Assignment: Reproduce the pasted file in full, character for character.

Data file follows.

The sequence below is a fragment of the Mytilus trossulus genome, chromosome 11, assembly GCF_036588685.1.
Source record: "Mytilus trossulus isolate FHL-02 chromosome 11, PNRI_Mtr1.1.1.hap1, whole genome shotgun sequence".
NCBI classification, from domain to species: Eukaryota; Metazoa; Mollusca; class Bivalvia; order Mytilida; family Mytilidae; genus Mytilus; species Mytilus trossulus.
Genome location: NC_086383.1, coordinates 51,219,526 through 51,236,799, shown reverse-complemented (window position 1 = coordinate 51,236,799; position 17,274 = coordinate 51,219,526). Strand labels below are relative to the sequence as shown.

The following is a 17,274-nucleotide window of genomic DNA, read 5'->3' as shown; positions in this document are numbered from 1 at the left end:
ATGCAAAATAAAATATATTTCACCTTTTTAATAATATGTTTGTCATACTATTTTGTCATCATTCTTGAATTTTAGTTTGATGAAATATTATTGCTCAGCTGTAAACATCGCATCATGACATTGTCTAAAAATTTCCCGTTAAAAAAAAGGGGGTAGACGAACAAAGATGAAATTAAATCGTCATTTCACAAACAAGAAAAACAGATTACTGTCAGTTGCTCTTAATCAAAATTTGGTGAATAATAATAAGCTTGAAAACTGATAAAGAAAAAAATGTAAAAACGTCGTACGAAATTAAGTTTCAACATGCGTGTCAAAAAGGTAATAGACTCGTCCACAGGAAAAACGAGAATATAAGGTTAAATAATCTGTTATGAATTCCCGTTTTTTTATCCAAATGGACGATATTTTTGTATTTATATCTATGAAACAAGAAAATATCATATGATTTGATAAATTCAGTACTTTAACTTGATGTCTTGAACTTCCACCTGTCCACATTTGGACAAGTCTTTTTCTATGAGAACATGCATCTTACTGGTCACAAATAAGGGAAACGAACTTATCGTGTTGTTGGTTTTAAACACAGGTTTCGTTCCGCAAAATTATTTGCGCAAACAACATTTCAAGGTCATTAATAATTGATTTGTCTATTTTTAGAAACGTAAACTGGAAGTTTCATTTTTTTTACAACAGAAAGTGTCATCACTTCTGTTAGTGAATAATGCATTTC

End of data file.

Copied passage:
The sequence below is a fragment of the Mytilus trossulus genome, chromosome 11, assembly GCF_036588685.1.
Source record: "Mytilus trossulus isolate FHL-02 chromosome 11, PNRI_Mtr1.1.1.hap1, whole genome shotgun sequence".
NCBI classification, from domain to species: Eukaryota; Metazoa; Mollusca; class Bivalvia; order Mytilida; family Mytilidae; genus Mytilus; species Mytilus trossulus.
Genome location: NC_086383.1, coordinates 51,219,526 through 51,236,799, shown reverse-complemented (window position 1 = coordinate 51,236,799; position 17,274 = coordinate 51,219,526). Strand labels below are relative to the sequence as shown.

The following is a 17,274-nucleotide window of genomic DNA, read 5'->3' as shown; positions in this document are numbered from 1 at the left end:
ATGCAAAATAAAATATATTTCACCTTTTTAATAATATGTTTGTCATACTATTTTGTCATCATTCTTGAATTTTAGTTTGATGAAATATTATTGCTCAGCTGTAAACATCGCATCATGACATTGTCTAAAAATTTCCCGTTAAAAAAAAGGGGGTAGACGAACAAAGATGAAATTAAATCGTCATTTCACAAACAAGAAAAACAGATTACTGTCAGTTGCTCTTAATCAAAATTTGGTGAATAATAATAAGCTTGAAAACTGATAAAGAAAAAAATGTAAAAACGTCGTACGAAATTAAGTTTCAACATGCGTGTCAAAAAGGTAATAGACTCGTCCACAGGAAAAACGAGAATATAAGGTTAAATAATCTGTTATGAATTCCCGTTTTTTTATCCAAATGGACGATATTTTTGTATTTATATCTATGAAACAAGAAAATATCATATGATTTGATAAATTCAGTACTTTAACTTGATGTCTTGAACTTCCACCTGTCCACATTTGGACAAGTCTTTTTCTATGAGAACATGCATCTTACTGGTCACAAATAAGGGAAACGAACTTATCGTGTTGTTGGTTTTAAACACAGGTTTCGTTCCGCAAAATTATTTGCGCAAACAACATTTCAAGGTCATTAATAATTGATTTGTCTATTTTTAGAAACGTAAACTGGAAGTTTCATTTTTTTTACAACAGAAAGTGTCATCACTTCTGTTAGTGAATAATGCATTTC